The "junk" receipt or a bill of sale from the dismantler.
    A dismantler's bill of sale must include the dismantler's 5 digit license number and the dismantler's acquisition number.
    A vehicle verification.
    Previously junked vehicles (California or nonresident) must be inspected by an authorized DMV employee or referred to the California Highway Patrol (CHP) for inspection.
    CHP conducts inspections by appointment only and may require additional information/documentation. See the Notice of Required Salvage Inspection/Salvage Inspection Appointments (REG 490B) form for additional information.
    In most cases, CHP will issue a CHP 97C when an inspection is completed for a revived salvage vehicle.
    For trailers, a DMV verification is sufficient.
    Bill(s) of sale, as necessary, to establish a complete chain of ownership.
    Odometer mileage disclosure on a Vehicle/Vessel Transfer and Reassignment form (REG 262), if applicable.
    See Chapter 5, Odometer Mileage Reporting, for odometer disclosure requirements.
    Report of Sale-Used Vehicle (REG 51), if sold by a California dealer.
    Official brake and light adjustment certificates except on trailers 3,000 lbs. or less gross vehicle weight.
    NOTE: If an official brake and light station that inspects specific vehicles, such as motorcycles and large commercial vehicles, is not located within a reasonable distance, submit a Statement of Facts (REG 256) from a repair shop attesting that the brakes and lights have been adjusted and are in proper working order.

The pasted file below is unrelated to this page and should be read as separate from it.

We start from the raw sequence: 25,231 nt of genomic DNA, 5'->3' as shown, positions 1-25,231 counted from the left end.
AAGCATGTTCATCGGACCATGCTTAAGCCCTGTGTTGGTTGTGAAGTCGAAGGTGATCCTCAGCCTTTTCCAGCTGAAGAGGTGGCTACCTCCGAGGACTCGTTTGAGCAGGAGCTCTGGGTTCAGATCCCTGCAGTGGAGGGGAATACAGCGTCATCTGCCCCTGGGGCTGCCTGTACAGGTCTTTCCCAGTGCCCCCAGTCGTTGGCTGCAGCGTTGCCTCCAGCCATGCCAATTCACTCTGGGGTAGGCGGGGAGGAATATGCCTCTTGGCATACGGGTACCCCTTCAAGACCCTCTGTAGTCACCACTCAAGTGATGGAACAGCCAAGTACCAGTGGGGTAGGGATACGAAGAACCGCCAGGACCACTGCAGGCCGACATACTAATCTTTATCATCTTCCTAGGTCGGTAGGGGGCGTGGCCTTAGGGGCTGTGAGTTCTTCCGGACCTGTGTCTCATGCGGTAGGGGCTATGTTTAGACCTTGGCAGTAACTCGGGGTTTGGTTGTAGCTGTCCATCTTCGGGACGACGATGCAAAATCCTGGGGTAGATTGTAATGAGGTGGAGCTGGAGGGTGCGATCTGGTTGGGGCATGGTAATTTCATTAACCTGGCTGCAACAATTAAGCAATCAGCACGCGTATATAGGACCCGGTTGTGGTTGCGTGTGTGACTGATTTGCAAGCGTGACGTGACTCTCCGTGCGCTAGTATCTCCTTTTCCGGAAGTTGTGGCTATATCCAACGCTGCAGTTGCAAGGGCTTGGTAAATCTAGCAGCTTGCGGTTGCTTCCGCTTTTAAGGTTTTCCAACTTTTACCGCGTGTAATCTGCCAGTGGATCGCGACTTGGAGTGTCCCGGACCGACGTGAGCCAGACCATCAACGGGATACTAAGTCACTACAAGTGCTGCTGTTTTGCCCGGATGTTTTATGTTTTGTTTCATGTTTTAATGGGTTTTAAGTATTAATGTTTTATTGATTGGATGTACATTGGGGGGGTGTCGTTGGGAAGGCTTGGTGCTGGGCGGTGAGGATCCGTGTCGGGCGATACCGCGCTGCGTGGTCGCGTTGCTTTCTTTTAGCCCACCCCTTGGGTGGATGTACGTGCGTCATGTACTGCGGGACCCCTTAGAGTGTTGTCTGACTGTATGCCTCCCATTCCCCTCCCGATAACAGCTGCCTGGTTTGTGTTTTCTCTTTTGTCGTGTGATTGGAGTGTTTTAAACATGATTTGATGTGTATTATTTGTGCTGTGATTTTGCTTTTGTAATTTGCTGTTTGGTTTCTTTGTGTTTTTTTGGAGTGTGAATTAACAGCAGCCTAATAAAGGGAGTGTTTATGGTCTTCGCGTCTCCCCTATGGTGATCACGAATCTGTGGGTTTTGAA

Weight certificate for a commercial vehicle weighing less than 10,001 pounds.
    If the vehicle weighs 10,001 pounds or more, or if the vehicle is a trailer in the PTI program, the estimated unladen weight is required and must be shown on a Statement of Facts (REG 256).
    Declaration of Gross Vehicle Weight/Combined Gross Vehicle Weight (REG 4008) completed and signed by the owner for a commercial vehicle weighing 6,001 pounds or more unladen.
    A CVRA decal fee must also be submitted if the vehicle is operated over 10,001 pounds GVW/CGVW.
    A smog certification, if appropriate.
    Fees due, including the Salvaged/Dismantled Vehicles Inspection Fee (See Appendix 1F).
    Fees must be paid within 20 days from the date of first operation to avoid penalty.
    Use tax is not due if the vehicle was purchased from a licensed dismantler.

    See question